Nikkor AF-S 70–200mm f/4G ED VR: It’s Here, Finally

Nikkor AF-S 70–200mm f/4G ED VR

Nikkor AF-S 70–200mm f/4G ED VR

Canon has had a similar lens for the longest time, and Nikon now has released its own AF-S 70–200mm f/4G ED VR lens. Shridhar Kunte puts it to the test.

Canon has always had one significant advantage over Nikon in their lens lineup, and that is the presence of high quality f/4 zoom lenses. These lenses have had optics and build quality that is as good as the more expensive f/2.8 lenses, but in a lighter, more accessible package. Nikon users can now heave a sigh of relief as the company has announced its very own 70–200mm f/4 VR lens.


Why is this focal length so popular? It provides a natural perspective along with a convenient workable lens-tosubject working distance. This is what makes any 70–200mm lens a natural choice for wedding photographers and travellers who want a bit of extra reach. Also, though this lens does not have f/2.8, at 200mm, it offers a pleasing, shallow depth-of-field for portraits.

The lens has as many as 3 special elements out of 20 and these are arranged in 14 groups. These elements are coated with a special coating that improves light transmission and offers superior colour consistency and reduced flare. To achieve fast, accurate and noiseless focus, this lens is equipped with a Silent Wave Motor (SWM).

This is the first Nikkor lens that claims to give a five-stop VR advantage. This means that one can, in theory, shoot at shutterspeeds that are five stops slower than usual, without any camera shake.


I used this lens on a D7100 as well as D800. On both the cameras, the lens balances very well. If you compare the weight with a 70–200/f2.8 lens, this one is lighter by approximately 700g, which is a huge advantage for landscape and travel photographers, who hike long distances.

It also makes it much easier to carry around with the lens permanently attached to the body, and also to handhold the lens for lengthy shooting periods. I found that with the D800, the centre of gravity lies where your left hand grip should be while capturing images.

The focus ring has an angle of rotation of approximately 70 degrees, in which the lens covers entire focusing range. The SWM design allows for instant manual override. While using the lens in full manual focus mode the focus ring offers just enough resistance, which is required to fine tune the focus. The focusing and DOF scale is cramped in a single small window; this makes it difficult to read.


The f/2.8 big brother of this lens has a very good reputation when it comes to performance. This new lens is not far behind. It exhibits very good sharpness when used wide open, even on the D800. This improves when the lens is stopped down. It gives optimum sharpness at f/5.6.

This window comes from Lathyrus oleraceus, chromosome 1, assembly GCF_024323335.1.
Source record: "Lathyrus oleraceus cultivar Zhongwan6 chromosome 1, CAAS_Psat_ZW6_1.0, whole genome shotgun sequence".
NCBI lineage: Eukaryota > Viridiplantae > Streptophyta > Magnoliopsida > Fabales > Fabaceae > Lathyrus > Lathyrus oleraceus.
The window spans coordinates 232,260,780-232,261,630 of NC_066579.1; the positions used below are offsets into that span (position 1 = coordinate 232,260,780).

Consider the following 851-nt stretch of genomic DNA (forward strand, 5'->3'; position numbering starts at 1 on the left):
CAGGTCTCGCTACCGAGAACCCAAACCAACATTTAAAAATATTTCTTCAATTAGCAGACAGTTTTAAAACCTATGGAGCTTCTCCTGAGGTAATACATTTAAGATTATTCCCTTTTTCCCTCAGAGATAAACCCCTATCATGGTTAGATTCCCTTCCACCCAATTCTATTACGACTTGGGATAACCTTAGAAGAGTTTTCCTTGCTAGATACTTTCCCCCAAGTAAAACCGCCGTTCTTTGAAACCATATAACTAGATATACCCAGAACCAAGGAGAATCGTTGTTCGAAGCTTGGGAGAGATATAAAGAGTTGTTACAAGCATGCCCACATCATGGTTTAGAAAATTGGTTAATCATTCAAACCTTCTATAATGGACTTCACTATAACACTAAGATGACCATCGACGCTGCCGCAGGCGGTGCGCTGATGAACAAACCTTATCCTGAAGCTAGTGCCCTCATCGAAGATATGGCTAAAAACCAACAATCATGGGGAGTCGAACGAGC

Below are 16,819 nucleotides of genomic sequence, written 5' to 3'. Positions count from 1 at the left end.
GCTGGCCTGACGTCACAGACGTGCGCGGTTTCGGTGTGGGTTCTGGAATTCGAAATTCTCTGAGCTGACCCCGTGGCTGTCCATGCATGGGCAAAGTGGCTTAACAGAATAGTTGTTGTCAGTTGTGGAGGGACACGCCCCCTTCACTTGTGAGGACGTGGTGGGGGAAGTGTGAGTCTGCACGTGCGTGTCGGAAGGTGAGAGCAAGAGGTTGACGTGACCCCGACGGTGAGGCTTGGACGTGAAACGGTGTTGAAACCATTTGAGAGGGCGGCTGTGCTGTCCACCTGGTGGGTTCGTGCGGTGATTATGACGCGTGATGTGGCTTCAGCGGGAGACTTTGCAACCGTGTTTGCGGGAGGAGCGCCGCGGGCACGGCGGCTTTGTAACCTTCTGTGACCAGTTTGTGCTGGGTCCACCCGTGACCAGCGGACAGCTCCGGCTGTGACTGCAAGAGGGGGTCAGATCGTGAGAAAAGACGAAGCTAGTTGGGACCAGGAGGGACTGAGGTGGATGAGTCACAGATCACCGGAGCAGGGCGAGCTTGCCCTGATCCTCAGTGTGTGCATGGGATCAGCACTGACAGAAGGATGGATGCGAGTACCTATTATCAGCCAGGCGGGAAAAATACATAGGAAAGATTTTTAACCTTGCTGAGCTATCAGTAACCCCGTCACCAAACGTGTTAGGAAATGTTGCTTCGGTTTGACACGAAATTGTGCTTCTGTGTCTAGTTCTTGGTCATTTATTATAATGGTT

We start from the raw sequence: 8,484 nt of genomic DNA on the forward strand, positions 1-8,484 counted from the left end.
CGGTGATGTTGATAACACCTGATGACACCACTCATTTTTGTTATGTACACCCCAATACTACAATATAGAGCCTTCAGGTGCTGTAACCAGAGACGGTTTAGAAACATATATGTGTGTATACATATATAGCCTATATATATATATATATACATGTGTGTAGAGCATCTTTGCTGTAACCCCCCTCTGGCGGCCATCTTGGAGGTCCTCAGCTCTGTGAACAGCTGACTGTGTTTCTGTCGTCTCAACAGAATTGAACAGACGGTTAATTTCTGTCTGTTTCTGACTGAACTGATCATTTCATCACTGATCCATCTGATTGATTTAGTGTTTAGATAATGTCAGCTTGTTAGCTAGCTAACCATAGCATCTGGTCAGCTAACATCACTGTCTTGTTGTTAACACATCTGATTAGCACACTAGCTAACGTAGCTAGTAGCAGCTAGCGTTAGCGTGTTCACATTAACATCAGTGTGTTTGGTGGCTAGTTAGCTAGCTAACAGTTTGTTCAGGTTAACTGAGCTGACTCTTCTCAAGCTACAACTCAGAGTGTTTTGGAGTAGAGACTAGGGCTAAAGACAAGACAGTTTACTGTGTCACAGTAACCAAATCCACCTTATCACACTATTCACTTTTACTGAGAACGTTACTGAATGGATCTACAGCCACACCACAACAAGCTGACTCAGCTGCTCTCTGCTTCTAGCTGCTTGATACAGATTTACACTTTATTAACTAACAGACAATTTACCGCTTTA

The focusing speed is fairly fast and the AF operation is very quiet. The chromatic aberrations are kept well under control. There is hardly any amount of distortion that is noticeable. The corner light falloff is visible at f/4 but it disappears at f/8.

With VR on I was able to shoot consistent sharp images at a shutter speed of 1/20 sec. But at 200mm I was more comfortable with a shutter speed of around 1/50 sec. On most of the against-the-light shooting, the lens performed well but I found that it produces a fair amount of flare at times.

The quality of bokeh is quite pleasing and the autofocus, near silent. Exposure: 1/320sec at f/11 (ISO 800) Photograph/ Shridhar Kunte

The quality of bokeh is quite pleasing and the autofocus, near silent. Exposure: 1/320sec at f/11
(ISO 800) Photograph/ Shridhar Kunte


The Nikkor 70–200mm f/4G ED VR performs very well in all the departments. This lens is priced at an MRP of Rs. 86,950. While the lens offers tremendous value, one wishes that a tripod collar was included.

By spending few thousand rupees more, one can buy f/2.8 optics from Sigma or Tamron. But here one must ask the question… is it really necessary to go for f/2.8? Considering how good full frame cameras are at high ISOs, f/4 is enough for most lighting situations. It is only if you need the shallower DOF that one should consider f/2.8. And besides price, there is a significant weight and portability advantage with this lens. The lesser 700g will help you stay fresh for a longer time in your photography stint, and that will only help your pictures.

Five-stop VR, first f/4 zoom of its kind from the company, no tripod collar included
Excellent sharpness, high quality bokeh, sporadic flare, slight vignetting
Build Quality
Completely weather sealed
Fulltime MF override, cramped DOF scale
Warranty & Support
Two-year warranty, limited service centres


MRP Rs. 86,950
Who should buy it? Travel and landscape photographers who need reach, but value portability.
Why? Despite the lack of f/2.8, this is an extremely sharp lens that offers a good balance of a not-too expensive price tag and convenience.
Tags: Shridhar Kunte, nikon, better photography, may, interchangeable lens, 2013, Nikkor AF-S 70–200mm f/4G ED VR, f/4 zoom lenses